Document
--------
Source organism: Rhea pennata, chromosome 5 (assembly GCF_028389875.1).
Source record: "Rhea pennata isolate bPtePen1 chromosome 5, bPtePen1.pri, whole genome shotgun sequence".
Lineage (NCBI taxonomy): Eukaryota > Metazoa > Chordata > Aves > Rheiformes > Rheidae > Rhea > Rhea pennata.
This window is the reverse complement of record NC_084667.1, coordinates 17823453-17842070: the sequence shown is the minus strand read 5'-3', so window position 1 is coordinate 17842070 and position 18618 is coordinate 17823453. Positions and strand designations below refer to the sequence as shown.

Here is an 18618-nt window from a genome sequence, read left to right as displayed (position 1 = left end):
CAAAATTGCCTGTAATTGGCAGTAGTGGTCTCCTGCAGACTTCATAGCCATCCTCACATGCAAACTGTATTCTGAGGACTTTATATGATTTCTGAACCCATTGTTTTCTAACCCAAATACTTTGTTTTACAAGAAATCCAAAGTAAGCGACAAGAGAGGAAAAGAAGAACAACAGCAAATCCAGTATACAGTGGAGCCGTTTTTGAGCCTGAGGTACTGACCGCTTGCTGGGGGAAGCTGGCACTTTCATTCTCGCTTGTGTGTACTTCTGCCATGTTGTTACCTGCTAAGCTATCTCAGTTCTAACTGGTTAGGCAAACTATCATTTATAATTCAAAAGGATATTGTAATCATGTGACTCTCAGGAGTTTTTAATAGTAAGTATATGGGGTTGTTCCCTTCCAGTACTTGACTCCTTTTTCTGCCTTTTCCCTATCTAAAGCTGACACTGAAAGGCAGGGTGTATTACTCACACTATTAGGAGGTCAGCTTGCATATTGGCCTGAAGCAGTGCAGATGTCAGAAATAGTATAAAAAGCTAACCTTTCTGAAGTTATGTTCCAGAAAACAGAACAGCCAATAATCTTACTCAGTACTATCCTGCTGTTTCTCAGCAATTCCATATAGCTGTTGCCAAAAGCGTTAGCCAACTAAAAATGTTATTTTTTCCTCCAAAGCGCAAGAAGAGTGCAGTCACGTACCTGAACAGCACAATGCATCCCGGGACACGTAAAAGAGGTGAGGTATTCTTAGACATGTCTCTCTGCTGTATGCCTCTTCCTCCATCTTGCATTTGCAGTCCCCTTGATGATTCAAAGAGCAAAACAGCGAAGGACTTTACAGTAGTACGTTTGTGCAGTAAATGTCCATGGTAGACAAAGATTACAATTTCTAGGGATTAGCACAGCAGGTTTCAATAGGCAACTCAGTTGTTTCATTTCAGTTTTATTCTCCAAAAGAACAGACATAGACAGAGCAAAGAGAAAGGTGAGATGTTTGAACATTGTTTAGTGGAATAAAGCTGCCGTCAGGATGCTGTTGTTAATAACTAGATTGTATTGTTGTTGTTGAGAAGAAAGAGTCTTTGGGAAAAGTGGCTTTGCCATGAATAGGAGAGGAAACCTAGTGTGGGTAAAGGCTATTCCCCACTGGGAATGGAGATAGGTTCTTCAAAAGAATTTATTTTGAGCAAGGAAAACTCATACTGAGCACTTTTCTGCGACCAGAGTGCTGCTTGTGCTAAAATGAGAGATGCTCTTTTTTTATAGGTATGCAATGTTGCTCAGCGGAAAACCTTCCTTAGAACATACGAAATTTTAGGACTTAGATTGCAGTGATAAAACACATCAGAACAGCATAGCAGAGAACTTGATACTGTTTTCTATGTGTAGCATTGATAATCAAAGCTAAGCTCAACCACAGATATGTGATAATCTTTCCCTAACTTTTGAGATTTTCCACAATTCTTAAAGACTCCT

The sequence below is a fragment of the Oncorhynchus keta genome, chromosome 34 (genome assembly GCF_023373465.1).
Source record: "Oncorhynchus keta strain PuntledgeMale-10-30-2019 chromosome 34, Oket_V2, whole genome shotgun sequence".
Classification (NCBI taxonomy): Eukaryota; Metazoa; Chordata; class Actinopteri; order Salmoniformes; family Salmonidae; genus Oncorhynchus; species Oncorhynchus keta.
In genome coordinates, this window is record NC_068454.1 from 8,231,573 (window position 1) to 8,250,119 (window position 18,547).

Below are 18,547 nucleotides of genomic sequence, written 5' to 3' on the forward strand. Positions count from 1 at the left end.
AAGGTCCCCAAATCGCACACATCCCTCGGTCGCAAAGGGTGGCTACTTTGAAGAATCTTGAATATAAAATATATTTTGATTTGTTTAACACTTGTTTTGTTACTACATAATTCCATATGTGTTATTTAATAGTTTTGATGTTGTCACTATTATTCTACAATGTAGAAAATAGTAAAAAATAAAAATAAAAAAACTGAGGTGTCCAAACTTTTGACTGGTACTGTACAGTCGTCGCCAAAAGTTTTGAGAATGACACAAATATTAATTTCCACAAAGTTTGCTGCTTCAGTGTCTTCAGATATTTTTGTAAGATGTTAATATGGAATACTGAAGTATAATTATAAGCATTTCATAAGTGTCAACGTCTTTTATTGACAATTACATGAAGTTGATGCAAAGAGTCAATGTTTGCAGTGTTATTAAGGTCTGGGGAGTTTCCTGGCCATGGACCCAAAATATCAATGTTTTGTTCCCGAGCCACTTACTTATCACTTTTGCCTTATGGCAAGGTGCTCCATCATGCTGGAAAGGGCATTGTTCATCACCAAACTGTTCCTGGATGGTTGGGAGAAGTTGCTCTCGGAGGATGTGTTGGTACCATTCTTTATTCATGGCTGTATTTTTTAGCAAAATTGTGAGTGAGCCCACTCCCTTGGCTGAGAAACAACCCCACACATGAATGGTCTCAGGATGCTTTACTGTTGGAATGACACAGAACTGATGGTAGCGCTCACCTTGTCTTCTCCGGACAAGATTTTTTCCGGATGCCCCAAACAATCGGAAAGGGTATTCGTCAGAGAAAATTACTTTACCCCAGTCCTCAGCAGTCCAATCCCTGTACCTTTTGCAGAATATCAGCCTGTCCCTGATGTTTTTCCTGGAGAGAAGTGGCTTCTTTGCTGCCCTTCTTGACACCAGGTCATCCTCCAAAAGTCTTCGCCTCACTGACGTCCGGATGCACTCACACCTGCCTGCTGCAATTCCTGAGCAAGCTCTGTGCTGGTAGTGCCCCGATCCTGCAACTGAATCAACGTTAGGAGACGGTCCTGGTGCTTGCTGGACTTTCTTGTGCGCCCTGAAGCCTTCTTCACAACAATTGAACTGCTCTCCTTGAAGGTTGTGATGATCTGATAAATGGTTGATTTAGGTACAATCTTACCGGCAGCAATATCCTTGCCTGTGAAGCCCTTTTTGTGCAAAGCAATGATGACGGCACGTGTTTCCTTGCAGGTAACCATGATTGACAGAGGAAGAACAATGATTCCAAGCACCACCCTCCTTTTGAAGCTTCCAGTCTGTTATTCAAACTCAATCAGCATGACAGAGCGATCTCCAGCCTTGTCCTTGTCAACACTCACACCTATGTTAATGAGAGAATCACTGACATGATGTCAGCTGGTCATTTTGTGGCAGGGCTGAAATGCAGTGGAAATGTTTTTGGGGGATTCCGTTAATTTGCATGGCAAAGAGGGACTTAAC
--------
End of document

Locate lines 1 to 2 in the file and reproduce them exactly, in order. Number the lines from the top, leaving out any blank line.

Source organism: Rhea pennata, chromosome 5 (assembly GCF_028389875.1).
Source record: "Rhea pennata isolate bPtePen1 chromosome 5, bPtePen1.pri, whole genome shotgun sequence".